I just got home from physical therapy and I learned something today. I can't just wince and cry and apologize for being a wimp. I have to communicate and be my own advocate.

When it comes to being someone else's advocate, I'm one of the best. But I don't think I am quite as assertive when it comes to myself.

I went into therapy today very fearful of being hurt. When John greeted me and asked how I was doing, I told him how bad I'd been hurting. I showed him where the pain was and he said that pain was from my neck. He asked about my movement and I told him I hadn't lost any movement, I was just in constant pain and I assumed it was inflammation. I told him - in tears - that I didn't care if he thought I was a wimp or not, I could not take a lot of pain today and asked if he would go a little easier on me. He asked if I thought he had overworked me on Monday and I said yes. He said he was sorry. I told him it was so grueling, I left thinking that he was of the old school mindset that he had to hurt me to get me better. He said, "No. I want to push you. But I do not want to hurt you." And I could tell he meant it.

Today's session was a completely different experience from Monday. He frequently asked me, "Are you doing okay?" And he was very compassionate and gentle. I left feeling better than when I arrived. I do have a pain pill in me (I always take one before therapy), but yesterday I had pain even with pain medicine. And right now I am not in pain. I'm just a little sore. Which is nothing.

Because of my therapist's dry sense of humor and not knowing how to take him, I was inhibited and did not communicate effectively Monday. A lot of that stems from my fear of being thought of as a baby. I don't know why I care so much if anybody thinks I'm a wimp. So what if I am? And I went in today not caring what he thought of my toughness so much as making him understand what I could and could not take. But once I did that, I realized I could have done that Monday. It is my responsibility as the patient to communicate what I cannot tolerate.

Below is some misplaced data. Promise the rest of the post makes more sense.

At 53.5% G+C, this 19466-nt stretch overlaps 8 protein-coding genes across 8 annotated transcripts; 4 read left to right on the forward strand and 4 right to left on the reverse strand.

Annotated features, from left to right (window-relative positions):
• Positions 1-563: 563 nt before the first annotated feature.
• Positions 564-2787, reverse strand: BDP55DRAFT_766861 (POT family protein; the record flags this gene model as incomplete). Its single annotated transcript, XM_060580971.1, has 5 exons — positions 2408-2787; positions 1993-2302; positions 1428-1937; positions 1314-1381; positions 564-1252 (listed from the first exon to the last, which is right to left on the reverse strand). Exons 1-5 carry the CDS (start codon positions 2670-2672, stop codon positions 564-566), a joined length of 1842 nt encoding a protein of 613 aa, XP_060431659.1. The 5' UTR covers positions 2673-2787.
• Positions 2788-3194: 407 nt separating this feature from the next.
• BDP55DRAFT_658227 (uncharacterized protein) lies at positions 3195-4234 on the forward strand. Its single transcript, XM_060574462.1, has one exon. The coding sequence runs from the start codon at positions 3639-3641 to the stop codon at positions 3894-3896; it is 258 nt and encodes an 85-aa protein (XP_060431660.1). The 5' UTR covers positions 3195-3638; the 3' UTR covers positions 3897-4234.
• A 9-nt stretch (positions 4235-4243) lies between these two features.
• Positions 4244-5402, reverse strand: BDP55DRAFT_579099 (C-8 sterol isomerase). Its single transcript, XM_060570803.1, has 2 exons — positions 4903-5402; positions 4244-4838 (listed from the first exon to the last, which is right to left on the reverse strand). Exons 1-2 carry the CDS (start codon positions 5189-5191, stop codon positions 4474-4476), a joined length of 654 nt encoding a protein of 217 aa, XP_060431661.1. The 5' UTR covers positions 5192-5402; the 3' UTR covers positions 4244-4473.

It also dawned on me that Daniel (my first therapist) had the benefit of working with me exclusively since I began therapy in early November. We got to know each other. He didn't have my complete trust the first day and probably not on the second day either. But over time I became comfortable and relaxed in his care. And today I felt a lot more comfortable with John.

My friend Kathy (who is an experienced RN, a loyal friend, and a very compassionate person) was ready to string him up Monday night because of what I wrote about my sensitivity to the jokes. But I really didn't believe he meant any harm, and today I'm sure of that.

We all have different personalities, different communication styles, different senses of humor. We are all imperfect people. None of us can meet the needs of every single person we encounter. We have to cut each other slack as human beings. And, most importantly, we have to communicate effectively and not assume something is obvious. I thought my tears were communicating how much pain I was in. But why would they? I cry easily. So far, I've never been able to impress anybody with stoicism. And I've had a few tears in my eyes even on the days I felt like I was enduring the pain well.

I think I made some progress today in caring less how I am perceived. This stupid inner struggle I have with the fear of being called a baby is just that; stupid. Who cares? If I'm a baby when it comes to pain, then I'm a baby. Doesn't make me a bad person. Just makes me a baby.


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